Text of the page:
Working in Portugal

Unlike many other destinations, working in Portugal is hardly a hook for expats looking to move to this Mediterranean country. In fact, many relocate here to escape the faster business cultures of their own home countries. These include retirees and professionals that sacrifice higher wages for a better quality of life.


The job market in Portugal

Expats who do move for employment can find the transition difficult, as Portugal's large bureaucracy can be slow to provide licences and certifications. Furthermore, unemployment is generally high and wages are well below the European average; leaving many locals to settle for some abbreviated version of self-employment.

Much of Portuguese industry is manufacturing, which has a limited need or attraction for expat workers; however, burgeoning technology and alternative energy industries are beginning to take root in the country as well.


Finding a job in Portugal

Those who have been lucky enough to secure a job prior to relocation will find that the businesses usually take care of most of the groundwork. Expats planning on travelling the self-employed path, or those who move without a job opportunity, will have much more difficulty beginning a business as well as navigating the waters of foreign affairs.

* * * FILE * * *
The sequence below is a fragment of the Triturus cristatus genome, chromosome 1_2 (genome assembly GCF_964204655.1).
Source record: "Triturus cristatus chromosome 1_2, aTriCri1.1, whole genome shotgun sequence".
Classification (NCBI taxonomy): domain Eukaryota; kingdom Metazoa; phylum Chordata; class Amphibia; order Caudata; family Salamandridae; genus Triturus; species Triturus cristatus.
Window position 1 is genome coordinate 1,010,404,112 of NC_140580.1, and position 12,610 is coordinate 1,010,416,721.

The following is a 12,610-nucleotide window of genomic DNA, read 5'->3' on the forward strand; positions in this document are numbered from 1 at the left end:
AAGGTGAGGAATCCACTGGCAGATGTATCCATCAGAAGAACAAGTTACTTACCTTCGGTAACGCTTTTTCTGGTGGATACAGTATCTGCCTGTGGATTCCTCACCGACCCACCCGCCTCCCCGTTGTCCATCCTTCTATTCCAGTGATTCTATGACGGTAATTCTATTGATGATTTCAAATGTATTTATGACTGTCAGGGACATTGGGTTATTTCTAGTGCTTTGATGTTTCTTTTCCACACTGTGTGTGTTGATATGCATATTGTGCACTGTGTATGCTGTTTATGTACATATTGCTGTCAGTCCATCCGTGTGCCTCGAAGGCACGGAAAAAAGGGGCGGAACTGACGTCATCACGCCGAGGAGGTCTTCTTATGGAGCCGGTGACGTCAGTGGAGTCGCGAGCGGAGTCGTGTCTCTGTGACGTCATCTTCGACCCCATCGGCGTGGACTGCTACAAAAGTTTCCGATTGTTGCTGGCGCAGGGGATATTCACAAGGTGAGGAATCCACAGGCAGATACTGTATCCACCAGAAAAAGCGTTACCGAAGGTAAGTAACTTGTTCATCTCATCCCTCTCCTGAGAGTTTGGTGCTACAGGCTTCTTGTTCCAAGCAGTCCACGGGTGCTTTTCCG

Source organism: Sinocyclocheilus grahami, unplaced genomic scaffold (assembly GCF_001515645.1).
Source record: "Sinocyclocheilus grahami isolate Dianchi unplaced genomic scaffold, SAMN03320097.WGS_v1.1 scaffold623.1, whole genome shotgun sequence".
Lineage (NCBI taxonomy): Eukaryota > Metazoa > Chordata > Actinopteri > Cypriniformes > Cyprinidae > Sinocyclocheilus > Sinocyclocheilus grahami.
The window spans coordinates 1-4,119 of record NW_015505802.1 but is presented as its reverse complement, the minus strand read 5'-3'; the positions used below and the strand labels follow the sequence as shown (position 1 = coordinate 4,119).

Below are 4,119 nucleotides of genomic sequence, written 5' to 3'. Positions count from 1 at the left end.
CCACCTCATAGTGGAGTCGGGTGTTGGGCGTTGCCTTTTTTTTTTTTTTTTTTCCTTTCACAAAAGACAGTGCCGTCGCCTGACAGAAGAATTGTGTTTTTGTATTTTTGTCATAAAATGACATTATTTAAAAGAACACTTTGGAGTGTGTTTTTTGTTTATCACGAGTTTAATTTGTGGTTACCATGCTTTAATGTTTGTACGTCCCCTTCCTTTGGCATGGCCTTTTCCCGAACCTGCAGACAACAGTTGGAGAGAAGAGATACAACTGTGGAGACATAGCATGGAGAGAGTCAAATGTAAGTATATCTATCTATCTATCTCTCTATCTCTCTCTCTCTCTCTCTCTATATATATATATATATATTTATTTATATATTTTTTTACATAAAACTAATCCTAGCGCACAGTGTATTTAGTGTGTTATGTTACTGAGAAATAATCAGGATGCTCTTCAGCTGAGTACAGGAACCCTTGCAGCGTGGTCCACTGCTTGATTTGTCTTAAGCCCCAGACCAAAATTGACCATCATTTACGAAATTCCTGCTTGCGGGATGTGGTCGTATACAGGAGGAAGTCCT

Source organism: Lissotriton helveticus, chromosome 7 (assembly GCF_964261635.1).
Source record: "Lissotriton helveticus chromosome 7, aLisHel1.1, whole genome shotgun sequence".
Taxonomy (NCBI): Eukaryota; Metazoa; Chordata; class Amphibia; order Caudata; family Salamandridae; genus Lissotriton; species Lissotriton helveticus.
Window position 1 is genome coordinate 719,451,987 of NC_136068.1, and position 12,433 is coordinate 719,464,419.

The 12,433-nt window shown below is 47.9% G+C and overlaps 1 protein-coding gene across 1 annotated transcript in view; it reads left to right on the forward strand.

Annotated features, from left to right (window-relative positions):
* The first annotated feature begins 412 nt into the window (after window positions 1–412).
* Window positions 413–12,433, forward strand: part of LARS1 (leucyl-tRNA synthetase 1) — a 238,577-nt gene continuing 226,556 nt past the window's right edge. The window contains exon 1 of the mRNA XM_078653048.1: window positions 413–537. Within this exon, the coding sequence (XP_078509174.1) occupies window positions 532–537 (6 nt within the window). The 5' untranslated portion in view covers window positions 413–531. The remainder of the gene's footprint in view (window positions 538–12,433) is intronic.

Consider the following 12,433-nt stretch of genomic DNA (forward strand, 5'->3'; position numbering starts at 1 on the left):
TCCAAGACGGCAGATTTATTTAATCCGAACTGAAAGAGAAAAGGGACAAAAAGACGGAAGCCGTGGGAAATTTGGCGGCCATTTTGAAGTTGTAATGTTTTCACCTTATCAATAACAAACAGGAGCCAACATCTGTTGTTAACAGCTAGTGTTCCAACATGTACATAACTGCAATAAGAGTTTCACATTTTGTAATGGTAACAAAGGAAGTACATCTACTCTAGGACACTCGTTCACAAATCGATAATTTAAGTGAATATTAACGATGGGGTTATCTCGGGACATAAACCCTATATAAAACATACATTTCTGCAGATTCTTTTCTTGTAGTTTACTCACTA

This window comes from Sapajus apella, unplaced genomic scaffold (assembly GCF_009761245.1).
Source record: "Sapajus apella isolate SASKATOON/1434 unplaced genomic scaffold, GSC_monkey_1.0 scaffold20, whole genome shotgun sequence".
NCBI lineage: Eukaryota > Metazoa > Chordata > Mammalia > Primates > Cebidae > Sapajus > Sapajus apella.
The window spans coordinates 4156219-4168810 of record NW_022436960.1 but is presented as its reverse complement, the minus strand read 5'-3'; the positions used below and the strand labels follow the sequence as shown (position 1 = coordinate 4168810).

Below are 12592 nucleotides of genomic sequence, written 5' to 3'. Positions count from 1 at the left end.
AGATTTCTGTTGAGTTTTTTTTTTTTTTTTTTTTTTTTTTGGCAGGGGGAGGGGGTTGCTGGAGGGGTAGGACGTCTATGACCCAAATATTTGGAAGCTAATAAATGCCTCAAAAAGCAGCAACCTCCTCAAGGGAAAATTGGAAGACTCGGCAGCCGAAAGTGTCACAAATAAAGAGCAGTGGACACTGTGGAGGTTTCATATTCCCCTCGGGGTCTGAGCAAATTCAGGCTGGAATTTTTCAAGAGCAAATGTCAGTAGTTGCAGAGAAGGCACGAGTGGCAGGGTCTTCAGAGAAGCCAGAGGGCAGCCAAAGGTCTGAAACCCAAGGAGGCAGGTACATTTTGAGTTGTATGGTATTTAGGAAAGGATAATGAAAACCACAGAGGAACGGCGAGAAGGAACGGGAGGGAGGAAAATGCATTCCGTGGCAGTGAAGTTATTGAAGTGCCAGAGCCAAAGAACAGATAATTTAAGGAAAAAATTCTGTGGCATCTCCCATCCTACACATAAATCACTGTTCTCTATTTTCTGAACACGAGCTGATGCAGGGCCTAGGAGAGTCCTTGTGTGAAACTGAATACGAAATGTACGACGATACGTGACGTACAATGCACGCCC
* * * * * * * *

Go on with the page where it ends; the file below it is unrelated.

Those wanting to work in Portugal will find the best method of obtaining a job is through word-of-mouth. Many positions never even reach the press for advertisement and are rather marketed through social connections and friendship networks.

Expats may also find that the expatriate community often prefers hiring service providers that originate from a similar part of the word as themselves, thus it's worthwhile to cultivate acquaintances in these circles. Many have made a living in Portugal working strictly for expats like themselves.


Work culture in Portugal

Portuguese business culture tends to be hierarchical and relationship focused. Employees show respect to superiors and should always use titles like Señhor and Señhora when speaking to colleaguesAppearances are important to local businesspeople and expats should make an effort to wear formal, neat and conservative clothing.

Expats would also do well to learn at least basic Portuguese before arriving in their new home, as this will go a long way when building a business network in Portugal.

John Norton Our Expat Expert

John Norton has a wealth of international business experience which he uses in working with his customers to develop and grow their business both online and offline. He is a keen rugby enthusiast and sings opera when the mood takes him.

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